Chris Steven, Abuja
Minister of Labour and Employment, Senator Chris Ngige has assured foreign investors that Nigeria is good, open and secure for business, as President Muhammadu Buhari administration has taken concrete steps to diversify the economy and restore sustained growth.
He also said that the present administration has made significant gains in fight against corruption and insurgency as a base for the enthronement of a secured and stable polity.
The Minister stated this while presenting the country position at the concluding session of the Labour and Trade Ministerial Roundtable of the Africa Growth and Opportunity Act (AGOA) over the weekend at the State Department, Washington D.C, United States of America.
He expressed the determination of the present administration to create an enabling business environment, attractive to foreign investments.
“President Buhari has taken the initiative to create enabling environment for businesses to grow, attract investments that are essential for growth, expand our manufacturing base and diversify the economy. Perceived constraints on business and investments are being removed so that both can thrive.”
He further said that to ensure that this objective was fully realized, the administration has initiated the Presidential Enabling Business Environment Council (PEBEC) with the, Enabling Business Environment Secretariat (EBES) in the works.
He added, “In the current economic situation, Nigeria needs continued support from her partners and friends such as the United States as we move forward as a country. I am confident in reassuring investors that Nigeria is good and open for business.”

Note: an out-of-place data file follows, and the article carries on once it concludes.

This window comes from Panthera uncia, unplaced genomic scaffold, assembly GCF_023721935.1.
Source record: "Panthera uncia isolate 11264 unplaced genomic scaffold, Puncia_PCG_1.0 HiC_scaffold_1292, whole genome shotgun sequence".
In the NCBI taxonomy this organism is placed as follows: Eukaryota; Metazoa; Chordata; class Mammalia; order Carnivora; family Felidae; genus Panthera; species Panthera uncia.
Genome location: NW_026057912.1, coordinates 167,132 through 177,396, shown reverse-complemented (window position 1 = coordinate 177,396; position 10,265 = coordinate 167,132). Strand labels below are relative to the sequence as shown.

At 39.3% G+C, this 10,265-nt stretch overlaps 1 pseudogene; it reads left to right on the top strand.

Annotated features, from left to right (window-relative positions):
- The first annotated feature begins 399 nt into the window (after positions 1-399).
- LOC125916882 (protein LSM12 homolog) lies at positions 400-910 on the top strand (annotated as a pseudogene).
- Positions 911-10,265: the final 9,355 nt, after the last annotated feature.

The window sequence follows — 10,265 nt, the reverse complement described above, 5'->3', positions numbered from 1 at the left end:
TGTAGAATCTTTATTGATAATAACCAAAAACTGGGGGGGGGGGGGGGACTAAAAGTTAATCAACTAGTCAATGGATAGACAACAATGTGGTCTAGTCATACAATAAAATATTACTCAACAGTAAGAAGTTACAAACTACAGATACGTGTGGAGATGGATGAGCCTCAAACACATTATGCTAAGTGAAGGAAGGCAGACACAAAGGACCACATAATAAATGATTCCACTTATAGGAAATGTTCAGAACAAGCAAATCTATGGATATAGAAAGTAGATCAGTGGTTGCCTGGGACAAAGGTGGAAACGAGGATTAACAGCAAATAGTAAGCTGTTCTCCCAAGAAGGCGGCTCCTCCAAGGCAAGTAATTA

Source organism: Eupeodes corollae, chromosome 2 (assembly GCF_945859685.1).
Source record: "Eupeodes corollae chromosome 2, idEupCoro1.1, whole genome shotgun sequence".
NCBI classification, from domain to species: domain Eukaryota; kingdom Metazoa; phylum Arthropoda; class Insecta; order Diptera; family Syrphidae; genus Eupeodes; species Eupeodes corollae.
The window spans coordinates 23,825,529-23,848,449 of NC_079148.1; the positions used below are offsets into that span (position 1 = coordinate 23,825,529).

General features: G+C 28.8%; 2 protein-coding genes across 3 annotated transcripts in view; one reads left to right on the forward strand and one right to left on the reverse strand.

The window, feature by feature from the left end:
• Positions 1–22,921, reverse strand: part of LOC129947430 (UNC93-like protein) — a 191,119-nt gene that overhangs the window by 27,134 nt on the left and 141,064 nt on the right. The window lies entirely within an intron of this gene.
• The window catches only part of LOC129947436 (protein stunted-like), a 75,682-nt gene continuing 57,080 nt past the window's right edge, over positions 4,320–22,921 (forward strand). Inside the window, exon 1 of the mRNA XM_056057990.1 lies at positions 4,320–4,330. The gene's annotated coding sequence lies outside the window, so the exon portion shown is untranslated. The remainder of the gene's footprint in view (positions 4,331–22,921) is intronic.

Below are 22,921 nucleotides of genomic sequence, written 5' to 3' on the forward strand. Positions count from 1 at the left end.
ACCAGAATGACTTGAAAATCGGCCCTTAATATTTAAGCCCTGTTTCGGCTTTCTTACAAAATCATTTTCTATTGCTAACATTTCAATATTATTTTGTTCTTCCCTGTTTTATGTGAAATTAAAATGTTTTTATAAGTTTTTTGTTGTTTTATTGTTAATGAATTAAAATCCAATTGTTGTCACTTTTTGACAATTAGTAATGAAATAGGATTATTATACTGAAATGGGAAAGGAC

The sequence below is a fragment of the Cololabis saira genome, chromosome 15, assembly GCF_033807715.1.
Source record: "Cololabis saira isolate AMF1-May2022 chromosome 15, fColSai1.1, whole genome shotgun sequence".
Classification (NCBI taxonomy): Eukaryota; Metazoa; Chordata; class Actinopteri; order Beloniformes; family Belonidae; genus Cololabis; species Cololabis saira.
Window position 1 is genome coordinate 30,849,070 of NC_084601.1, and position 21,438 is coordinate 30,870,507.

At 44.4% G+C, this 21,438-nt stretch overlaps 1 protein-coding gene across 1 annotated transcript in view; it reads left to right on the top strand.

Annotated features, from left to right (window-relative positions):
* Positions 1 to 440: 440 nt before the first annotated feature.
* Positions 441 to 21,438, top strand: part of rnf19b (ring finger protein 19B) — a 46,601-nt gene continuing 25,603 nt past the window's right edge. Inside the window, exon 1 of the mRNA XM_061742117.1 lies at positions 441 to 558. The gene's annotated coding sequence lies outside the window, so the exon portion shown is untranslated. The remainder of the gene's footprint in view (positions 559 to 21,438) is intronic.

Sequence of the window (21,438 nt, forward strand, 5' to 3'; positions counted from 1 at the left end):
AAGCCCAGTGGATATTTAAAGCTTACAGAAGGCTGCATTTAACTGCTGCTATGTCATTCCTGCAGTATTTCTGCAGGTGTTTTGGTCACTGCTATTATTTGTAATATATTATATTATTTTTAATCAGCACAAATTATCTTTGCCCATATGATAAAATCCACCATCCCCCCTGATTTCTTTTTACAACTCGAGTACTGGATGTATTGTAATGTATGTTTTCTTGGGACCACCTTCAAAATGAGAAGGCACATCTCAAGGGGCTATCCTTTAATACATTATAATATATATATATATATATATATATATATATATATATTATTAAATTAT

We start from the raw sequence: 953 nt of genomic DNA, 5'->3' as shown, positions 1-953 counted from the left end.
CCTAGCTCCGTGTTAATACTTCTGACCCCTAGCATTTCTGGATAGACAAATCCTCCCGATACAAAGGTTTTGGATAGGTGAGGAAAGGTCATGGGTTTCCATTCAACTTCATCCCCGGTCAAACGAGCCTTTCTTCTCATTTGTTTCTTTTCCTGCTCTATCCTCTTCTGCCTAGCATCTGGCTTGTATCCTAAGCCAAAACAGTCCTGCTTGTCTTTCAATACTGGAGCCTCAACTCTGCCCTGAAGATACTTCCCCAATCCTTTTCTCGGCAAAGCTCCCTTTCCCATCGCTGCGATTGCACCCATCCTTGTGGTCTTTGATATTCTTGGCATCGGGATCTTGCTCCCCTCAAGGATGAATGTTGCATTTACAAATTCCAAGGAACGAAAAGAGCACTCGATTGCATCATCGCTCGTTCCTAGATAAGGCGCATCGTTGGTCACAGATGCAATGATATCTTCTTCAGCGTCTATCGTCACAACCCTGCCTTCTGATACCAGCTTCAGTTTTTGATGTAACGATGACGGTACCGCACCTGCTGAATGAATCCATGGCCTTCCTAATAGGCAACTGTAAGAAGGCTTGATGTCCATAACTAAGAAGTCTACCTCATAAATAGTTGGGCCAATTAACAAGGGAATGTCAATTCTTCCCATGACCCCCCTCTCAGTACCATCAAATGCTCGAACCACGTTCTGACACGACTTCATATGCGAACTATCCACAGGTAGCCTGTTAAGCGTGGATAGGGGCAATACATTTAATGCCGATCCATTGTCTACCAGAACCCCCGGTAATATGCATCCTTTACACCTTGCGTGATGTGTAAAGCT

Listing the gains of Nigeria’s participation at the forum while addressing journalists at the side line of the forum, Sen. Ngige said that Nigeria has secured the firm commitment of the United States for the establishment of labour projects and technical aide which countries like Kenya, Madagascar and Zambia currently enjoy. The Minister also said that Nigeria has made a strong case for the establishment of Africa Skills Development Fund with Nigeria as the Headquarter, being the hub of West and Central Africa sub-region.
On trade imbalance between Nigeria and the United States, the Minister stated that he utilized the opportunity to explain to the United States Labour Secretary, the adverse push, which the sudden stoppage of the importation of the Nigeria’s crude by the United States gave to Nigeria’s slip into recession.
Sen. Ngige made a case for the reconsideration of the suspension of the import of Nigeria’s cocoa into the United States.
According to him, “I was upset that throughout discussions on agriculture, Ghana and Cote D’ivore became instant toasts in West and pride of other West African countries delegates. Is it not the same cocoa that Chief Obafemi Awolowo used to build the Western Region? The same cocoa which Chief Michael Okpara had built massive plantations along Arochukwu axis of the Eastern Region? I was peeved and therefore made a strong case for technical assistance towards the production of cocoa that meets the standard of export into the (US) United States of America and European market.”
“It was also an opportunity for me to dispel a negative report making rounds at the international forum that Nigerian laws are labour – restrictive. I gave concrete examples, the deep constitutional provisions on fundamental freedoms and the flourishing democratic tenets that guide government relations with labour,” Ngige said.
Responding earlier to the country’s position, Michael Froman, the United States Trade Representative, assured the increased cooperation and coordination between US agencies such as United States Agency for International Development (USAID) and the United States Department of Agriculture (USDA) and the reconsideration of constraints faced by African Nations in Trade with the United States of America.